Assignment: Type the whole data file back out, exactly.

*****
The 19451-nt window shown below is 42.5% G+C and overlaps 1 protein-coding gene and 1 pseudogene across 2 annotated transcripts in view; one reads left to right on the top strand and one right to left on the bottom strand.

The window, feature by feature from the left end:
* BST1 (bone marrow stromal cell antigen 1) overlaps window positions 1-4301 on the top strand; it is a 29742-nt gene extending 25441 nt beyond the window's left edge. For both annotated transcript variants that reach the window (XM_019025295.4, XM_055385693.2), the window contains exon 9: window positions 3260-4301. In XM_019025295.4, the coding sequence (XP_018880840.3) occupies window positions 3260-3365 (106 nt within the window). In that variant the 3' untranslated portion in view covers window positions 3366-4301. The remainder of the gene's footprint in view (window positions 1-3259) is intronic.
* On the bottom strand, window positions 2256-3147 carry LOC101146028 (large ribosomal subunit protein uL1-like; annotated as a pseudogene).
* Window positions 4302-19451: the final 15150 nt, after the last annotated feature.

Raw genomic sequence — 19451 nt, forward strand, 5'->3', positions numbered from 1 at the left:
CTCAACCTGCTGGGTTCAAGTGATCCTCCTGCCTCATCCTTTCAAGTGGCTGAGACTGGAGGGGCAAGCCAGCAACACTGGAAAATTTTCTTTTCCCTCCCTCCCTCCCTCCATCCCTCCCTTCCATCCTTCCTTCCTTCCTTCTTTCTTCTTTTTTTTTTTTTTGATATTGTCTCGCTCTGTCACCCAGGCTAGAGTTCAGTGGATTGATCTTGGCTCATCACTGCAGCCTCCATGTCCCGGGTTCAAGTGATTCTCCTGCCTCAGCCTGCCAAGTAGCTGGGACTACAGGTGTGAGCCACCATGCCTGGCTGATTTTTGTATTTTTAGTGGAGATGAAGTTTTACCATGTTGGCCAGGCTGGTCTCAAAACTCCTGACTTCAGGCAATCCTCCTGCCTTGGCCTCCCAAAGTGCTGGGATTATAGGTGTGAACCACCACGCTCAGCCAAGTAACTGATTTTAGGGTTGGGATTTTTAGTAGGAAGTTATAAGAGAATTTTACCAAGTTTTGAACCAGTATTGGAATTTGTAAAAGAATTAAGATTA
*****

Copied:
The 19451-nt window shown below is 42.5% G+C and overlaps 1 protein-coding gene and 1 pseudogene across 2 annotated transcripts in view; one reads left to right on the top strand and one right to left on the bottom strand.

The window, feature by feature from the left end:
* BST1 (bone marrow stromal cell antigen 1) overlaps window positions 1-4301 on the top strand; it is a 29742-nt gene extending 25441 nt beyond the window's left edge. For both annotated transcript variants that reach the window (XM_019025295.4, XM_055385693.2), the window contains exon 9: window positions 3260-4301. In XM_019025295.4, the coding sequence (XP_018880840.3) occupies window positions 3260-3365 (106 nt within the window). In that variant the 3' untranslated portion in view covers window positions 3366-4301. The remainder of the gene's footprint in view (window positions 1-3259) is intronic.
* On the bottom strand, window positions 2256-3147 carry LOC101146028 (large ribosomal subunit protein uL1-like; annotated as a pseudogene).
* Window positions 4302-19451: the final 15150 nt, after the last annotated feature.

Raw genomic sequence — 19451 nt, forward strand, 5'->3', positions numbered from 1 at the left:
CTCAACCTGCTGGGTTCAAGTGATCCTCCTGCCTCATCCTTTCAAGTGGCTGAGACTGGAGGGGCAAGCCAGCAACACTGGAAAATTTTCTTTTCCCTCCCTCCCTCCCTCCATCCCTCCCTTCCATCCTTCCTTCCTTCCTTCTTTCTTCTTTTTTTTTTTTTTGATATTGTCTCGCTCTGTCACCCAGGCTAGAGTTCAGTGGATTGATCTTGGCTCATCACTGCAGCCTCCATGTCCCGGGTTCAAGTGATTCTCCTGCCTCAGCCTGCCAAGTAGCTGGGACTACAGGTGTGAGCCACCATGCCTGGCTGATTTTTGTATTTTTAGTGGAGATGAAGTTTTACCATGTTGGCCAGGCTGGTCTCAAAACTCCTGACTTCAGGCAATCCTCCTGCCTTGGCCTCCCAAAGTGCTGGGATTATAGGTGTGAACCACCACGCTCAGCCAAGTAACTGATTTTAGGGTTGGGATTTTTAGTAGGAAGTTATAAGAGAATTTTACCAAGTTTTGAACCAGTATTGGAATTTGTAAAAGAATTAAGATTA